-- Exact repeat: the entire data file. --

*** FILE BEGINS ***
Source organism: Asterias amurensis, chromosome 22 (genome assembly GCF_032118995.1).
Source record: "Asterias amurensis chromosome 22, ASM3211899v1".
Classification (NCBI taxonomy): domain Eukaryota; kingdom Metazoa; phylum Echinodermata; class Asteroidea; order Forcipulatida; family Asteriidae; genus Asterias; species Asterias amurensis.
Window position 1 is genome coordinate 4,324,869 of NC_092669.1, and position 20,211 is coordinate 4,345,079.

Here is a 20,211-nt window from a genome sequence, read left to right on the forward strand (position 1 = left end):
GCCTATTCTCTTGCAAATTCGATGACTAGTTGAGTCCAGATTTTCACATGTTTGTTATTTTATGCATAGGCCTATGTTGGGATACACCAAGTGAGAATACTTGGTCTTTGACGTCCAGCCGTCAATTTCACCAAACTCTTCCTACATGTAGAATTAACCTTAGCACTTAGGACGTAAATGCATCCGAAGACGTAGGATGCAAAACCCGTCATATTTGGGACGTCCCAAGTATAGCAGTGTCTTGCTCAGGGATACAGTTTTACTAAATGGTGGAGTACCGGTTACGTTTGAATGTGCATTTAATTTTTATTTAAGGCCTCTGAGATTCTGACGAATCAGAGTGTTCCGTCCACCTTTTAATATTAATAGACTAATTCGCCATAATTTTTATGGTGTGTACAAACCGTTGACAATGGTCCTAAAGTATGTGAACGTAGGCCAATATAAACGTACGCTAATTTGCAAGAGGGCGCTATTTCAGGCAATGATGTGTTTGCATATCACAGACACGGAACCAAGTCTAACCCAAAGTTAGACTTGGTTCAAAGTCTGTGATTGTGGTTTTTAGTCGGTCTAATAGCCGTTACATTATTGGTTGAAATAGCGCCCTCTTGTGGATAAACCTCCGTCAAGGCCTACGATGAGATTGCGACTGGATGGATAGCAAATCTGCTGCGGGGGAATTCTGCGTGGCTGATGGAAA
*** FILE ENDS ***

Source organism: Asterias amurensis, chromosome 22 (genome assembly GCF_032118995.1).
Source record: "Asterias amurensis chromosome 22, ASM3211899v1".
Classification (NCBI taxonomy): domain Eukaryota; kingdom Metazoa; phylum Echinodermata; class Asteroidea; order Forcipulatida; family Asteriidae; genus Asterias; species Asterias amurensis.
Window position 1 is genome coordinate 4,324,869 of NC_092669.1, and position 20,211 is coordinate 4,345,079.

Here is a 20,211-nt window from a genome sequence, read left to right on the forward strand (position 1 = left end):
GCCTATTCTCTTGCAAATTCGATGACTAGTTGAGTCCAGATTTTCACATGTTTGTTATTTTATGCATAGGCCTATGTTGGGATACACCAAGTGAGAATACTTGGTCTTTGACGTCCAGCCGTCAATTTCACCAAACTCTTCCTACATGTAGAATTAACCTTAGCACTTAGGACGTAAATGCATCCGAAGACGTAGGATGCAAAACCCGTCATATTTGGGACGTCCCAAGTATAGCAGTGTCTTGCTCAGGGATACAGTTTTACTAAATGGTGGAGTACCGGTTACGTTTGAATGTGCATTTAATTTTTATTTAAGGCCTCTGAGATTCTGACGAATCAGAGTGTTCCGTCCACCTTTTAATATTAATAGACTAATTCGCCATAATTTTTATGGTGTGTACAAACCGTTGACAATGGTCCTAAAGTATGTGAACGTAGGCCAATATAAACGTACGCTAATTTGCAAGAGGGCGCTATTTCAGGCAATGATGTGTTTGCATATCACAGACACGGAACCAAGTCTAACCCAAAGTTAGACTTGGTTCAAAGTCTGTGATTGTGGTTTTTAGTCGGTCTAATAGCCGTTACATTATTGGTTGAAATAGCGCCCTCTTGTGGATAAACCTCCGTCAAGGCCTACGATGAGATTGCGACTGGATGGATAGCAAATCTGCTGCGGGGGAATTCTGCGTGGCTGATGGAAA